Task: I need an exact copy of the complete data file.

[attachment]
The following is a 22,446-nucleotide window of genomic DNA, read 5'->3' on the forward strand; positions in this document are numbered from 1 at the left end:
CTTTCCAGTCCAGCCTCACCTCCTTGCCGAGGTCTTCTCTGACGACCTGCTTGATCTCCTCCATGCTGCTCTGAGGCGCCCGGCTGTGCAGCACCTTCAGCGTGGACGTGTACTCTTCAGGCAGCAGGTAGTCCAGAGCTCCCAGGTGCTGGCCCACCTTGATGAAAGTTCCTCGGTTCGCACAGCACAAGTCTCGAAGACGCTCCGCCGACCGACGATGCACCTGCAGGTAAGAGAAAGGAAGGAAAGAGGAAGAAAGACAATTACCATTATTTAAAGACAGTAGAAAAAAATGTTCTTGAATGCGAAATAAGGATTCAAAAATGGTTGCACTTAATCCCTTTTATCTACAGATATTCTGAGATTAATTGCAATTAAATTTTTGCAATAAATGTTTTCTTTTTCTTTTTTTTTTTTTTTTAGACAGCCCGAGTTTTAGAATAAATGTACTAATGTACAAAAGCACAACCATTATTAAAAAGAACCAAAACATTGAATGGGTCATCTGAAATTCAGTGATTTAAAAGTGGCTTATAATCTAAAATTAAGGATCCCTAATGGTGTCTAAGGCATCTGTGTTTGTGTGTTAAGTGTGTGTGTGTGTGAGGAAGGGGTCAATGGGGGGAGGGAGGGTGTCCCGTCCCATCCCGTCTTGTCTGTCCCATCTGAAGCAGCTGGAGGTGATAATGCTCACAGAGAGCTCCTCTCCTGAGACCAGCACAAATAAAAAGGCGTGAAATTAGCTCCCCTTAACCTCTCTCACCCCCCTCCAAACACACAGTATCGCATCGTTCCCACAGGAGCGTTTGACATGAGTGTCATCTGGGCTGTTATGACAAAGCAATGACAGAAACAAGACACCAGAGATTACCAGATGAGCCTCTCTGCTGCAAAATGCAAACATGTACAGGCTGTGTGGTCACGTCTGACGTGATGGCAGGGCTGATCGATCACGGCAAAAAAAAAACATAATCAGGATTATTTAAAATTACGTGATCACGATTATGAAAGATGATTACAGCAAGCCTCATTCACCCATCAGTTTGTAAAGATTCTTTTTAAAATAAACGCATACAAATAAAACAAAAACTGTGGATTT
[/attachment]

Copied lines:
The following is a 22,446-nucleotide window of genomic DNA, read 5'->3' on the forward strand; positions in this document are numbered from 1 at the left end:
CTTTCCAGTCCAGCCTCACCTCCTTGCCGAGGTCTTCTCTGACGACCTGCTTGATCTCCTCCATGCTGCTCTGAGGCGCCCGGCTGTGCAGCACCTTCAGCGTGGACGTGTACTCTTCAGGCAGCAGGTAGTCCAGAGCTCCCAGGTGCTGGCCCACCTTGATGAAAGTTCCTCGGTTCGCACAGCACAAGTCTCGAAGACGCTCCGCCGACCGACGATGCACCTGCAGGTAAGAGAAAGGAAGGAAAGAGGAAGAAAGACAATTACCATTATTTAAAGACAGTAGAAAAAAATGTTCTTGAATGCGAAATAAGGATTCAAAAATGGTTGCACTTAATCCCTTTTATCTACAGATATTCTGAGATTAATTGCAATTAAATTTTTGCAATAAATGTTTTCTTTTTCTTTTTTTTTTTTTTTTAGACAGCCCGAGTTTTAGAATAAATGTACTAATGTACAAAAGCACAACCATTATTAAAAAGAACCAAAACATTGAATGGGTCATCTGAAATTCAGTGATTTAAAAGTGGCTTATAATCTAAAATTAAGGATCCCTAATGGTGTCTAAGGCATCTGTGTTTGTGTGTTAAGTGTGTGTGTGTGTGAGGAAGGGGTCAATGGGGGGAGGGAGGGTGTCCCGTCCCATCCCGTCTTGTCTGTCCCATCTGAAGCAGCTGGAGGTGATAATGCTCACAGAGAGCTCCTCTCCTGAGACCAGCACAAATAAAAAGGCGTGAAATTAGCTCCCCTTAACCTCTCTCACCCCCCTCCAAACACACAGTATCGCATCGTTCCCACAGGAGCGTTTGACATGAGTGTCATCTGGGCTGTTATGACAAAGCAATGACAGAAACAAGACACCAGAGATTACCAGATGAGCCTCTCTGCTGCAAAATGCAAACATGTACAGGCTGTGTGGTCACGTCTGACGTGATGGCAGGGCTGATCGATCACGGCAAAAAAAAAACATAATCAGGATTATTTAAAATTACGTGATCACGATTATGAAAGATGATTACAGCAAGCCTCATTCACCCATCAGTTTGTAAAGATTCTTTTTAAAATAAACGCATACAAATAAAACAAAAACTGTGGATTT